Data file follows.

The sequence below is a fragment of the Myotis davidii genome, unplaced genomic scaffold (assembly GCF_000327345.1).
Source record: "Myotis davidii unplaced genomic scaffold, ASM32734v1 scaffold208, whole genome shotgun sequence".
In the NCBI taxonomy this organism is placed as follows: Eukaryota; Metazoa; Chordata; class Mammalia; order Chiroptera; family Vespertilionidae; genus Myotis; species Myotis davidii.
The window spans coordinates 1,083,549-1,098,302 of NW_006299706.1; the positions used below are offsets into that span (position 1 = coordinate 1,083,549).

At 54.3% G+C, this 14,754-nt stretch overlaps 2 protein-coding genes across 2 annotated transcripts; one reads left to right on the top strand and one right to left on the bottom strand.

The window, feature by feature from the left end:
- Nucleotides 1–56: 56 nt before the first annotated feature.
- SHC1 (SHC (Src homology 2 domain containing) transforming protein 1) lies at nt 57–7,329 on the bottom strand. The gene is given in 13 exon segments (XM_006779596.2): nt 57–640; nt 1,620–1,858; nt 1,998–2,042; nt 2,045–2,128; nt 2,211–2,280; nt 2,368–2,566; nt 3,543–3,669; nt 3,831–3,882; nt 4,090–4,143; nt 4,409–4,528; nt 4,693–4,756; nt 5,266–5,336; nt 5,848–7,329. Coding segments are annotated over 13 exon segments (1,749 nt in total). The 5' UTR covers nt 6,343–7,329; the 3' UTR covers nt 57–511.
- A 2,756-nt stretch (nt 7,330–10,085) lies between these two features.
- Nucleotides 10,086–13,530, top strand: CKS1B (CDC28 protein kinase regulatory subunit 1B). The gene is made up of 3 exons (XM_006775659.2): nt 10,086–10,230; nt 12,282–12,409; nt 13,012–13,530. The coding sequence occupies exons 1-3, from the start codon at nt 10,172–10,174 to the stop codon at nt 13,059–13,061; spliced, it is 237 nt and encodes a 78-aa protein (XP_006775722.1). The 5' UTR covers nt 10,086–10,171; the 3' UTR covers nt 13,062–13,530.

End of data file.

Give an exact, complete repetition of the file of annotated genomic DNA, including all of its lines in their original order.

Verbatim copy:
The sequence below is a fragment of the Myotis davidii genome, unplaced genomic scaffold (assembly GCF_000327345.1).
Source record: "Myotis davidii unplaced genomic scaffold, ASM32734v1 scaffold208, whole genome shotgun sequence".
In the NCBI taxonomy this organism is placed as follows: Eukaryota; Metazoa; Chordata; class Mammalia; order Chiroptera; family Vespertilionidae; genus Myotis; species Myotis davidii.
The window spans coordinates 1,083,549-1,098,302 of NW_006299706.1; the positions used below are offsets into that span (position 1 = coordinate 1,083,549).

At 54.3% G+C, this 14,754-nt stretch overlaps 2 protein-coding genes across 2 annotated transcripts; one reads left to right on the top strand and one right to left on the bottom strand.

The window, feature by feature from the left end:
- Nucleotides 1–56: 56 nt before the first annotated feature.
- SHC1 (SHC (Src homology 2 domain containing) transforming protein 1) lies at nt 57–7,329 on the bottom strand. The gene is given in 13 exon segments (XM_006779596.2): nt 57–640; nt 1,620–1,858; nt 1,998–2,042; nt 2,045–2,128; nt 2,211–2,280; nt 2,368–2,566; nt 3,543–3,669; nt 3,831–3,882; nt 4,090–4,143; nt 4,409–4,528; nt 4,693–4,756; nt 5,266–5,336; nt 5,848–7,329. Coding segments are annotated over 13 exon segments (1,749 nt in total). The 5' UTR covers nt 6,343–7,329; the 3' UTR covers nt 57–511.
- A 2,756-nt stretch (nt 7,330–10,085) lies between these two features.
- Nucleotides 10,086–13,530, top strand: CKS1B (CDC28 protein kinase regulatory subunit 1B). The gene is made up of 3 exons (XM_006775659.2): nt 10,086–10,230; nt 12,282–12,409; nt 13,012–13,530. The coding sequence occupies exons 1-3, from the start codon at nt 10,172–10,174 to the stop codon at nt 13,059–13,061; spliced, it is 237 nt and encodes a 78-aa protein (XP_006775722.1). The 5' UTR covers nt 10,086–10,171; the 3' UTR covers nt 13,062–13,530.